With a focus on institutional referrals and changes to therapy reimbursement, the Patient-Driven Groupings Model (PDGM) is going to rock the Medicare-certified home health world in 2020.
But private-pay and non-medical home care agencies may also see bottom-line impacts tied to PDGM.
Specifically, PDGM will likely create new opportunities for home care agencies looking to boost their community-based referrals, as the attention of home health providers gets shifted toward hospitals, skilled nursing facilities (SNFs) and other settings. Additionally, next year’s payment overhaul may likewise make the recruiting of therapy staff somewhat easier, as many home health providers plan on reducing their overall therapy utilization.
Chicago-based BrightStar Care is among the organizations exploring PDGM’s potential consequences. With 340 locations and about $480 million in systemwide sales in 2019, BrightStar is one of the largest home care franchise companies in the U.S.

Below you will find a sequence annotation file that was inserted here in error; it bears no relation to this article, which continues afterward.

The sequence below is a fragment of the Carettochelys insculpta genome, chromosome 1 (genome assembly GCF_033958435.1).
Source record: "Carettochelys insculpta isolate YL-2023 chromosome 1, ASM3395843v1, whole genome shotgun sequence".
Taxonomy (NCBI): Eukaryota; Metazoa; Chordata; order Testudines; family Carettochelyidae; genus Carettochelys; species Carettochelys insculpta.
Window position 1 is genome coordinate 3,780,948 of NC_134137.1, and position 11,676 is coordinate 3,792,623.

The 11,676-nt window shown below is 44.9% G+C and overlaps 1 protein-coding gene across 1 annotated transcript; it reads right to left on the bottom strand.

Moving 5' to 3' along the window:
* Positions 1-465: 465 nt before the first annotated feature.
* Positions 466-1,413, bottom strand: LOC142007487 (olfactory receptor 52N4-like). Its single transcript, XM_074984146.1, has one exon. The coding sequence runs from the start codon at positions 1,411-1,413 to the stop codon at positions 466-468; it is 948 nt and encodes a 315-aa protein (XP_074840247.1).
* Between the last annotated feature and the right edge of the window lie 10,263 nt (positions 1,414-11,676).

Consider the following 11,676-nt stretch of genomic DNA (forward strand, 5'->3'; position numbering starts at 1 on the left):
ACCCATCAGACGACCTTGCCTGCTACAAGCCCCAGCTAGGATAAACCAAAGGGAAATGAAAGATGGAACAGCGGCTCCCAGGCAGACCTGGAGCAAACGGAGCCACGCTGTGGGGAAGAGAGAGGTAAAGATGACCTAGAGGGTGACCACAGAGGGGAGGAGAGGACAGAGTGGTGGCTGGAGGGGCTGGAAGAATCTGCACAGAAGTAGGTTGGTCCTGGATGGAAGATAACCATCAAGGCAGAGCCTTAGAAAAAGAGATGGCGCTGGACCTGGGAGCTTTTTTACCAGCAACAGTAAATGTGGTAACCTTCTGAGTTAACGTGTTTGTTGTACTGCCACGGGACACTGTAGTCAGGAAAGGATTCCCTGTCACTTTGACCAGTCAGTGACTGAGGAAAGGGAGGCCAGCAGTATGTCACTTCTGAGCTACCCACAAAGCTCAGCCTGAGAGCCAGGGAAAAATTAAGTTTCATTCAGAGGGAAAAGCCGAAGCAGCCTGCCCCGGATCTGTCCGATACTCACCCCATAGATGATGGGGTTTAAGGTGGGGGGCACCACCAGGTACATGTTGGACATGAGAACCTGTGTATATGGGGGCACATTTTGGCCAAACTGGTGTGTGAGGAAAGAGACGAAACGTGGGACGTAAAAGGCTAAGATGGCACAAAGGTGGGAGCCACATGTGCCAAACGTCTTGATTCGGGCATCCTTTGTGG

“In general, Medicare rates will be lower for community-based referrals than health system referrals,” BrightStar founder and CEO Shelly Sun told Home Health Care News. “I think home health agencies would gladly take both types of referrals if they had an abundance of labor. But the change in reimbursement under PDGM with the ongoing labor shortage is going to steer them to where reimbursement is higher.”
The national average turnover rate for all home health employees increased to 21.89% in 2019, a slight jump compared to the previous year, according to new data from the Hospital & Healthcare Compensation Services and the National Association for Home Care & Hospice (NAHC).
Currently, BrightStar’s referral sources are “across the board,” Sun said.
About 50% to 60% of its referrals are direct or through consumer word of mouth. Another 20% to 30% of its referrals come from hospitals or skilled nursing facilities (SNFs), with 10% to 20% coming from Medicare-certified home health and hospice agencies.
Although PDGM may ultimately create community-based care gaps for home care providers to fill, it could also lead to more home health-home care partnerships, Sun noted.